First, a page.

Edmond Foley

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Edmond Foley
Born 1897
Galbally, County Limerick, Ireland
Died 7 June 1921
Mountjoy Jail, Dublin, Ireland
Nationality Irish
Known for Executed IRA volunteer: one of The Forgotten Ten

Edmond Foley (1897 – 7 June 1921), sometimes known as Edmund or Edward, was a member of the Irish Republican Army (IRA) who was hanged in Mountjoy Prison on 7 June 1921. Together with nine other men executed by hanging during the War of Independence, he was one of The Forgotten Ten.[1]


Foley was a native of Galbally, County Limerick and was 23 years of age at the time of his execution. He was an active member of the Galtee Battalion of the East Limerick Brigade of the IRA.[2]

Arrest, trials and execution

Foley along with colleagues from the Galtee Battalion: Ned O'Brien, James Scanlon, John Joe O'Brien, and Sean Lynch, had taken part in the rescue of IRA member Seán Hogan from a train at Knocklong Railway Station on 13 May 1919, along with Hogan's comrades from the 3rd Tipperary Brigade: Sean Treacy, Séamus Robinson and Dan Breen. Seán Hogan was handcuffed and seated between four armed members of the Royal Irish Constabulary (RIC). Two members of the RIC were killed in the fight and several members of the rescuing party injured, while Hogan was successfully rescued. Hogan had been captured a day earlier following the Soloheadbeg ambush. The beginning of the Irish War of Independence is generally traced to the events at Soloheadbeg.[3]

After going on the run for a number of months, Foley was arrested and charged with two counts of murder for the two men killed at Knocklong.[4] Foley and another volunteer, Patrick Maher, were tried three times for these murders with juries failing to reach verdicts on two occasions.[4] Their third trial was by court martial on the 15 March 1921 in Dublin and both were convicted of murder. Among the many who appealed for clemency was the father of one of the Royal Irish Constabulary (RIC) men killed at Knocklong, Sergeant Peter Wallace. Nonetheless, both Foley and Maher where hanged on 7 June 1921.[5]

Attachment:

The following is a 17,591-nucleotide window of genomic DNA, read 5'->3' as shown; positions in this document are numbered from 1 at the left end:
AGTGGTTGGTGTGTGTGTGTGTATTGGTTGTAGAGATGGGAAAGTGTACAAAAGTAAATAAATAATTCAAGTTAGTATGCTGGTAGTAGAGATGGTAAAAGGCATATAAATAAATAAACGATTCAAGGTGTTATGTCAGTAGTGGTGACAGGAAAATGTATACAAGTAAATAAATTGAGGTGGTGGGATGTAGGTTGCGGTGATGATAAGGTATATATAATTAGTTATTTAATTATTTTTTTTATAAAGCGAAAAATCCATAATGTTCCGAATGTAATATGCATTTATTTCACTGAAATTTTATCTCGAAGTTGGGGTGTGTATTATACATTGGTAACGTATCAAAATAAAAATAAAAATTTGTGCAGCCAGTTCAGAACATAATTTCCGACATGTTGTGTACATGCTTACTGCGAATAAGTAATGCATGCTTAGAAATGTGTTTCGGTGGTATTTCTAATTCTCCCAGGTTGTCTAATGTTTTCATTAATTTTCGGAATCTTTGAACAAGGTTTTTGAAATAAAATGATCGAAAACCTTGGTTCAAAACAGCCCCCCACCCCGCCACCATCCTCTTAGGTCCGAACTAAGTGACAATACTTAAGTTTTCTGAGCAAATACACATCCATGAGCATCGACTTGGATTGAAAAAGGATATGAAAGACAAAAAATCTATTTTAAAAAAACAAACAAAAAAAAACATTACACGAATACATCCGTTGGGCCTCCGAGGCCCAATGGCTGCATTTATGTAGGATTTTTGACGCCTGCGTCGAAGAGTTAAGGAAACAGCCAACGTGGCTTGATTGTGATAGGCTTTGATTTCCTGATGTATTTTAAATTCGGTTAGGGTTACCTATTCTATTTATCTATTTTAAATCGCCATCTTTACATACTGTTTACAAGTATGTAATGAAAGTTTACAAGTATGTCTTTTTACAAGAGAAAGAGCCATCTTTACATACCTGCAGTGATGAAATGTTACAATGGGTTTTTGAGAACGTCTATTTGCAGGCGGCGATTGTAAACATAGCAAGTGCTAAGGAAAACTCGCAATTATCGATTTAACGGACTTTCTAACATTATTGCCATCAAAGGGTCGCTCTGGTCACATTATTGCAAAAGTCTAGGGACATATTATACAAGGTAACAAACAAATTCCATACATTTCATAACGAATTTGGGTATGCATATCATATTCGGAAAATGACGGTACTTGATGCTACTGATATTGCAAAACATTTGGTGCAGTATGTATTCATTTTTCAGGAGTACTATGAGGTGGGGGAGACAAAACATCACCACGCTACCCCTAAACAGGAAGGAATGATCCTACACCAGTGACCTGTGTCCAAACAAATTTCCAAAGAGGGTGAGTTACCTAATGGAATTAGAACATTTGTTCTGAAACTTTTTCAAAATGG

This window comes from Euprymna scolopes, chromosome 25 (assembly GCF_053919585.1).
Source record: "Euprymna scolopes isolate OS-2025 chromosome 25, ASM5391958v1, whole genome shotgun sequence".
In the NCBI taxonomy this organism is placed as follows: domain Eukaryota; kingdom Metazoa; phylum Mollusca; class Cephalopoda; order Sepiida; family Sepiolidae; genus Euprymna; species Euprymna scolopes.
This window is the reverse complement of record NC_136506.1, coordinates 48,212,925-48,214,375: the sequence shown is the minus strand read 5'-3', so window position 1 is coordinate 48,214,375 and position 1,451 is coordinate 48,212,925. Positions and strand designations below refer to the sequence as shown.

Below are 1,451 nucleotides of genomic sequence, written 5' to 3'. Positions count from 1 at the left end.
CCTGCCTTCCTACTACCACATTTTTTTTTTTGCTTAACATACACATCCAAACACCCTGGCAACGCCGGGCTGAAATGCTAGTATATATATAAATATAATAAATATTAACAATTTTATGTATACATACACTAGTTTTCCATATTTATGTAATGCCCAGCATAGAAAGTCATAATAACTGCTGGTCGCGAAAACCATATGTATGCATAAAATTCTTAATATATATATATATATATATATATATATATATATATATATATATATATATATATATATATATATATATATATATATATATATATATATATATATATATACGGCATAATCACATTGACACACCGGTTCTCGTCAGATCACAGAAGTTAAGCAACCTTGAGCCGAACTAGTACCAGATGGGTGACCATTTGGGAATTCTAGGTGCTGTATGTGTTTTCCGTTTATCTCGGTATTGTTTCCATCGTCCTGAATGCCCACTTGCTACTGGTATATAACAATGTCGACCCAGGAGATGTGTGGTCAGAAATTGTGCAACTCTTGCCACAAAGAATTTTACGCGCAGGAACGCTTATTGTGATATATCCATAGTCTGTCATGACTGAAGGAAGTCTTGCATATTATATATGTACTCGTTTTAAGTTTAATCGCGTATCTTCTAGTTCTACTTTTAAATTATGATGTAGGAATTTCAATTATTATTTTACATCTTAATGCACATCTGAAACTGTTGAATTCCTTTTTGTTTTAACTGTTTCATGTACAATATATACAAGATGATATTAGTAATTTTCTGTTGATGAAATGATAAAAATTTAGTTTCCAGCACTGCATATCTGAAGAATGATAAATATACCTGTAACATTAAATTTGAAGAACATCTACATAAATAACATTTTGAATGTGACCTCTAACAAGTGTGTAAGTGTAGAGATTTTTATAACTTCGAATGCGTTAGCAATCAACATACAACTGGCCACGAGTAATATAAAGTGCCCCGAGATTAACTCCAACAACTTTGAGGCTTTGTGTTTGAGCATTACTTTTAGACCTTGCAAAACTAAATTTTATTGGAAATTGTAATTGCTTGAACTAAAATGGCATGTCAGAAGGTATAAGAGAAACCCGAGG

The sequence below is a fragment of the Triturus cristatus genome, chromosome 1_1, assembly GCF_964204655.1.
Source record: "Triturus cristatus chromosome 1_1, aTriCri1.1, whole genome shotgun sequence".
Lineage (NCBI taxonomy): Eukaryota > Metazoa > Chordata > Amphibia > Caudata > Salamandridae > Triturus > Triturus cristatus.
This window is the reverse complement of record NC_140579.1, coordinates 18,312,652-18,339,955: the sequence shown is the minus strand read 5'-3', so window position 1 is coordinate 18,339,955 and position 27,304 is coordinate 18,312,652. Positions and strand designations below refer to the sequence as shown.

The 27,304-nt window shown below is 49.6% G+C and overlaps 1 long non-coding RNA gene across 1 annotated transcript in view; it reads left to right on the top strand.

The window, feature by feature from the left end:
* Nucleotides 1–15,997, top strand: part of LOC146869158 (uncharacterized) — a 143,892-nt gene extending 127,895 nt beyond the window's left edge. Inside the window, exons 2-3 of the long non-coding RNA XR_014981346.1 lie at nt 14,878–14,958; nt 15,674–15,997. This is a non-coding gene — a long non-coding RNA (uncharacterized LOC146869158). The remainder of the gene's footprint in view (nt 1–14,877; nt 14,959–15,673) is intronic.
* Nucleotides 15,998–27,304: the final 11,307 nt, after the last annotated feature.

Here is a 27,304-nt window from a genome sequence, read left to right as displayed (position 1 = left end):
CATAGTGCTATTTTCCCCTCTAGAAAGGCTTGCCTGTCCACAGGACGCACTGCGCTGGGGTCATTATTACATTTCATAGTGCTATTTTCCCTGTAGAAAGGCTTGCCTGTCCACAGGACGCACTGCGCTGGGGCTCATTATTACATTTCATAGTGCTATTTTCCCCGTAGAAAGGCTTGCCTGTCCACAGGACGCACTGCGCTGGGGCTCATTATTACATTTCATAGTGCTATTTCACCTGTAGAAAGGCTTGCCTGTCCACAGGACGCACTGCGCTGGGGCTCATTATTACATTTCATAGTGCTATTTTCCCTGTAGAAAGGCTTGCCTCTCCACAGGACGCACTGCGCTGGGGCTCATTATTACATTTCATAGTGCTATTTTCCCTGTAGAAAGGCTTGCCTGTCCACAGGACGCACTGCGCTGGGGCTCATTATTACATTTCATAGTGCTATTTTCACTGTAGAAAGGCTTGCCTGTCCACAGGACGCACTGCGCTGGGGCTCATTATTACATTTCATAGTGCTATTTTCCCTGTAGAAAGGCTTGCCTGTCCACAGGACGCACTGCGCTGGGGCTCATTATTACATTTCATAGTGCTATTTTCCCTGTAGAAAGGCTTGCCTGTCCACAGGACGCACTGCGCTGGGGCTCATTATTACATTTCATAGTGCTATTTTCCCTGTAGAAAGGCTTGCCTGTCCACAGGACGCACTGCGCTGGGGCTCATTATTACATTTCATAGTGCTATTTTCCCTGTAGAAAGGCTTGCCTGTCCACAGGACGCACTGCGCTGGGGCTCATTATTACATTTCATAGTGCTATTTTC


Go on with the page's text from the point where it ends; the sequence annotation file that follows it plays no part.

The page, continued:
Foley and Maher made a joint, final statement just hours before their deaths: "Fight on, struggle on, for the honour, glory and freedom of dear old Ireland. Our hearts go out to all our dear old friends. Our souls go to God at seven o'clock in the morning and our bodies, when Ireland is free, shall go to Galbally. Our blood shall not be shed in vain for Ireland and we have a strong presentiment, going to our God, that Ireland will soon be free." [6]


Foley is one of a group of men hanged in Mountjoy Prison in 1920-21 commonly referred to as The Forgotten Ten. In 2001 he and the other nine, including Kevin Barry, were exhumed from their graves in the prison and given a full State Funeral. He is now buried in Glasnevin Cemetery, Dublin.[7]


  1. Carey, Tim: The Forgotten Ten: A Documentary History (2001); ISBN 1-84131-547-8
  2. Limerick's Fighting Story 1916-21, Ruan O'Donnell, Mercier Press Ltd, 2009
  3. Hopkinson, Michael. The Irish War of Independence, McGill-Queens University Press (1 June 2004); ISBN 978-0773528406, pg. 115
  4. 4.0 4.1 "Home - Department of Taoiseach". Taoiseach.gov.ie. Retrieved 19 November 2015.<templatestyles src="Module:Citation/CS1/styles.css"></templatestyles>
  5. Profile of Edmond Foley, thewildgeese.irish; accessed 24 November 2015.
  6. Edmond Foley's last words, thewildgeese.irish; accessed 3 December 2015.
  7. The Forgotten Ten - An Deichniúr Dearmadta

Further sources